Live

Watch CBSN Live

Why one prominent doctor says, "I hope to die at 75"

As a result of advances in science and medicine, humans are living longer than ever. It's hard to believe that at the turn of the last century, the average American life expectancy was just 47. Today, Americans can expect to make it to the ripe old age of 79 -- and an increasing number live much longer.

Though many people welcome the idea of living as long as possible and watching their great-grandchildren grow up, some view the prospect of extremely old age as burdensome on both a societal and personal level.

In his controversial essay that appears in the October issue of The Atlantic, the prominent bioethicist Dr. Ezekiel Emanuel argues that longevity -- living into your 80s, 90s and beyond -- often comes at the expense of quality of life. Emanuel says he will be perfectly content if he dies at age 75.

ap090311032107.jpg
Dr. Ezekiel J. Emanuel AP Photo/J. Scott Applewhite

"By the time I reach 75, I will have lived a complete life," Emanuel writes in the magazine. "I will have loved and been loved. My children will be grown and in the midst of their own rich lives. I will have seen my grandchildren born and beginning their lives. I will have pursued my life's projects and made whatever contributions, important or not, I am going to make. And hopefully, I will not have too many mental and physical limitations."

Emanuel, the director of the Clinical Bioethics Department at the U.S. National Institutes of Health and head of the Department of Medical Ethics & Health Policy at the University of Pennsylvania, helped develop President Obama's health care reform law. Emanuel makes it clear that he is not arguing for euthanasia or assisted suicide at a certain age.

Instead, he wants to call attention to "a simple truth that many of us seem to resist: living too long is also a loss. It renders many of us, if not disabled, then faltering and declining." Emanuel argues that in their oldest of years, people tend to see their creative output decline and contribute less to society.

Moreover, the efforts that go into living longer, including extreme lifesaving medical interventions, often result in lengthening the dying process and eventually in death without dignity.

"Ezekiel Emanuel did a remarkable thing: he created discourse. He made everybody start to talk about this," said CBS News medical contributor Dr. David Agus.

But Agus, author of the books "The End of Illness" and "A Short Guide to a Long Life," says we should embrace the extra years humans have been afforded as a result of scientific breakthroughs, better nutrition and overall improvements in quality of life. "If you start to live right, if you start to take the vaccines and preventive medicines you have, to move during the day, avoid smoking -- all of the things that have been detailed before --it will work," Agus told "CBS This Morning."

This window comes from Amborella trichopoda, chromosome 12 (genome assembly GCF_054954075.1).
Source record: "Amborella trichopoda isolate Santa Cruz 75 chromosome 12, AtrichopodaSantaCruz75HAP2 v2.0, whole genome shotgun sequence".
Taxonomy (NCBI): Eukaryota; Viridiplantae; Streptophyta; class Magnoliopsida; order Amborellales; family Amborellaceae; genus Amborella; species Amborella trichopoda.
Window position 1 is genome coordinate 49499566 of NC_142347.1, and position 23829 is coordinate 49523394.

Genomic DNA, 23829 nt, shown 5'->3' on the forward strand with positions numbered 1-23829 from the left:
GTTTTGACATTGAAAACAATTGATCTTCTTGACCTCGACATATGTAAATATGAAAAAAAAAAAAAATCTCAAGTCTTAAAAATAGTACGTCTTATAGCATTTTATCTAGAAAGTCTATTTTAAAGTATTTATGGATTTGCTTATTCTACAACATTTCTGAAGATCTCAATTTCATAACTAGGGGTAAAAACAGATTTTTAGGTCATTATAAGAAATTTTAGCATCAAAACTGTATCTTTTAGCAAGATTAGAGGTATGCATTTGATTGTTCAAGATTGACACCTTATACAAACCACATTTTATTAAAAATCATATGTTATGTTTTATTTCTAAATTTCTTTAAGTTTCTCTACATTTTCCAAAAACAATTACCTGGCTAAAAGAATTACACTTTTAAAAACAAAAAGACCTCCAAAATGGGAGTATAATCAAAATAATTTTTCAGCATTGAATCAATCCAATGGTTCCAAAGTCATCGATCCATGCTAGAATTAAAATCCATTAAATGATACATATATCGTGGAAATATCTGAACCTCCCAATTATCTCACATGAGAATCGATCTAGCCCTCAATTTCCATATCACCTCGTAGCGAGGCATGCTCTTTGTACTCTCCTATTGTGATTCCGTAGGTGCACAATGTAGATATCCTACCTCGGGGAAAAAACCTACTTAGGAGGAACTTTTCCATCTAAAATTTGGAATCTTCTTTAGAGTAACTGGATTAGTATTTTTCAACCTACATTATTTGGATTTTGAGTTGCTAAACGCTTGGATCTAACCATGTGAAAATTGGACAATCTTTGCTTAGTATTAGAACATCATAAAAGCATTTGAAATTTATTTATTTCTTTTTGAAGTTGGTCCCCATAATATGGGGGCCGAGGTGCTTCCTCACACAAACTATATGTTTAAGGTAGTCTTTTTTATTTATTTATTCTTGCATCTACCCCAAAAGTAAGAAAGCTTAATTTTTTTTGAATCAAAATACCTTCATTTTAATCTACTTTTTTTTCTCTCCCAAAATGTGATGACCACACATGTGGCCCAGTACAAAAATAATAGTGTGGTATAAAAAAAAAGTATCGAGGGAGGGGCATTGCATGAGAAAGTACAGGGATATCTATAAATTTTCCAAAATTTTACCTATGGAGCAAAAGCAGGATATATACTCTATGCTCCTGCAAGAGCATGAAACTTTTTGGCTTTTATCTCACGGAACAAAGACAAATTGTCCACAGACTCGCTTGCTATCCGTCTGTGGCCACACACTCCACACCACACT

There was a time when "old age" was considered a common cause of death, but it has not appeared on a death certificate since 1951, says Agus.

Pushing the limits of the human lifespan is becoming more and more possible as cures are found for once-fatal diseases, and as researchers uncover potential ways to counter effects of the aging process.

At the National Institute on Aging, a division of the National Institutes of Health, ongoing research looks at ways that age-related conditions such as cancer, heart disease and Alzheimer's disease could be thwarted so that humans can age with more vitality.

A growing body of research also looks at the genetic differences among centenarians with optimal physical and cognitive health compared with the rest of the population. A number of genetic mutations may serve as a safeguard and prevent a person from developing certain age-related diseases. This is information is critical to scientists for developing effective medications to treat and prevent illnesses.

Other studies confirm what medical experts have been saying for decades -- that a healthy lifestyle can vastly improve one's health in old age. "It's happened in animals and the trials are all going to humans. We've done stories of ways we can increase cognitive function as we get older," said Agus. "There really is hope to live a much longer life with quality going forward. But you've got to take the steps today in your 20s, 30s and 40s to make that difference. "

Emanuel writes, "I think this manic desperation to endlessly extend life is misguided and potentially destructive. For many reasons, 75 is a pretty good age to aim to stop."

But Agus disagrees. "I'm a believer and I'm an optimist," he said. "I know we can prevent or delay most diseases. At the same time, I also see we have ways to reverse these diseases that are happening now. So it's a very exciting time for medicine. I throw out the arbitrary age of 75 because I think we can all live much longer."